The waves of Narragansett Bay break gently on the rocky beach at the University of Rhode Island’s School of Oceanography, as vacationing families jockey for prime sunbathing real estate. It’s not your typical research cruise environment—I feel a bit guilty about the brief respite out of solidarity for my sleep-deprived colleagues on Atlantis—but such is the life of the shore-side team.
During this 10 day long expedition, half of our crew of early career scientists has been on the Atlantis at any given time while the other half operates a mission control of sorts at URI’s Inner Space Center (ISC). We’re testing the utility of telepresence technology for sea-going research expeditions, trying to see how decision-making and analysis might be outsourced to get more done and leverage a broader set of expertise.
Climbing the hill back to the ISC, I rejoin the team just in time to watch the Alvin recovery. For the last several hours, the sub has been exploring New England Seep #2, an extensive field of knobby carbonate rocks, mussels, and clams coated in a luxuriant fur of white microbial mats 1100 meters (3600 feet) beneath the sea surface. Because Alvin isn’t connected to the Atlantis by a tether, we haven’t been able to see what the divers have been up to. Contact with the sub is limited to periodic verbal check-ins and, for the first time on this voyage, the occasional text message. As mid afternoon stretches into the early evening, the suspense builds: has Alvin collected a scientific bounty that will keep the ship-based team sleeplessly giddy into the early morning, processing samples, or are the sampling boxes conspicuously empty?
Live video from the ship’s aft deck is projected onto two-story tall screens in mission control, and we’re about to get our answer. Alvin is lifted on deck, rolled backward slowly into the hangar, and the glove-clad science team pounces. Tubes filled with seafloor sediment are whisked to a walk-in refrigerator, to keep the cold-adapted microbes happy; deep-sea corals are placed in buckets of seawater; and water samples destined for geochemical analyses are transferred to sterile containers. While the ship-based team runs triage, our crew at the ISC updates sample logs and modifies future sampling priorities based on needs that have yet to be filled. This out-sourced grunt work is just the tip of the telepresence iceberg, as optimized workflows of data analysis and dive planning, and even real-time identification and adaptive sampling guidance seem like promising future capabilities.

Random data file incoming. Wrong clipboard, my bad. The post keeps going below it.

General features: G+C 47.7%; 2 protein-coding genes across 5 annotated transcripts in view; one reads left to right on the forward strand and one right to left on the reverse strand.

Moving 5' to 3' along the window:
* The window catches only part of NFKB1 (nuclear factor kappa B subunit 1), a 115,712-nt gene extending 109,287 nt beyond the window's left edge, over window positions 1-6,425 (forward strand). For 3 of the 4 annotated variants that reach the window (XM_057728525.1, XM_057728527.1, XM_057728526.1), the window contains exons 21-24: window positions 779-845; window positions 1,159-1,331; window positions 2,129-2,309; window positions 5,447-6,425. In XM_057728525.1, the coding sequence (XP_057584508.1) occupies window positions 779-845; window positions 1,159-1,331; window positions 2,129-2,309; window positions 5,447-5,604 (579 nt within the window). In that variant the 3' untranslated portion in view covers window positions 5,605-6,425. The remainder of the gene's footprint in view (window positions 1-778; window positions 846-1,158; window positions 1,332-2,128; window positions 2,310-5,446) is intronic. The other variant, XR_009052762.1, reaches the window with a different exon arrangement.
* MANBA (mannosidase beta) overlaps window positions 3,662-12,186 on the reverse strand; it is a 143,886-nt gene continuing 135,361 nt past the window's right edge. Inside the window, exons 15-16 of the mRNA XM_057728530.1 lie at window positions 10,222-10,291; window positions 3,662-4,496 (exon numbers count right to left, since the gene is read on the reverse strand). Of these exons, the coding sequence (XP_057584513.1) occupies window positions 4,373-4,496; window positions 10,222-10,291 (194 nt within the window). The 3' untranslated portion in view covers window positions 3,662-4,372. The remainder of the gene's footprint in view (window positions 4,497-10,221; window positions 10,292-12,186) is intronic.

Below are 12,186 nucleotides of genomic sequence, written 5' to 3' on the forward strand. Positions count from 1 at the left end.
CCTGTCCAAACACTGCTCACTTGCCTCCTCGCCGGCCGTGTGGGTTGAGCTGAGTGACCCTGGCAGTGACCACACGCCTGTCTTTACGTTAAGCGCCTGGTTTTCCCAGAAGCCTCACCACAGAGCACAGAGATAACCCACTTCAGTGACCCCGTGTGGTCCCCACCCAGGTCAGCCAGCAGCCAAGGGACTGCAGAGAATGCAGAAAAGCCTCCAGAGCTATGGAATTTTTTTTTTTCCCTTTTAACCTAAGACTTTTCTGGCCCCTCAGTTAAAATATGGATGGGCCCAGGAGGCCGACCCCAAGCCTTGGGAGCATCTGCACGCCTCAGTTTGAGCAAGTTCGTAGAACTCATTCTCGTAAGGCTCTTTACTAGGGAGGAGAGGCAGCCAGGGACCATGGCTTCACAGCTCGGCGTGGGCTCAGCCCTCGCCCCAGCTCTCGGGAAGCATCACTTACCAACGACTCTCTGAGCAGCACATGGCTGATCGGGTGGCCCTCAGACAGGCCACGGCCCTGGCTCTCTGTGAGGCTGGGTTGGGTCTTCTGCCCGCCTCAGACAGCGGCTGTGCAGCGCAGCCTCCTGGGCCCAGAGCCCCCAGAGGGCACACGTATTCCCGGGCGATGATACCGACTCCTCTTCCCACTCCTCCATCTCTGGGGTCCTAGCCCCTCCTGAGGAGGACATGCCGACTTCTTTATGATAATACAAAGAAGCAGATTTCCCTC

Wally Fulweiler, a Professor of Biology at Boston University, was one of the day’s Alvin divers. “We didn’t land on an active methane seep site,” she explains, “but I was amazed by the amount of activity on the seafloor!” Fulweiler’s lab studies the nitrogen cycle in marine sediments, and her experiments based on AT-36 samples will hopefully show how quickly nitrogen shifts between distinct chemical reservoirs. Nitrogen is one of life’s essential elements, available to certain organisms only in particular forms, and seep-associated fluxes and flows may dictate biological activity.
“Being on the seafloor in person, in real life—I barely have words to describe it,” says Fulweiler. “I feel like I know the ocean better, like I have a better sense of what’s happening. It was like going home.”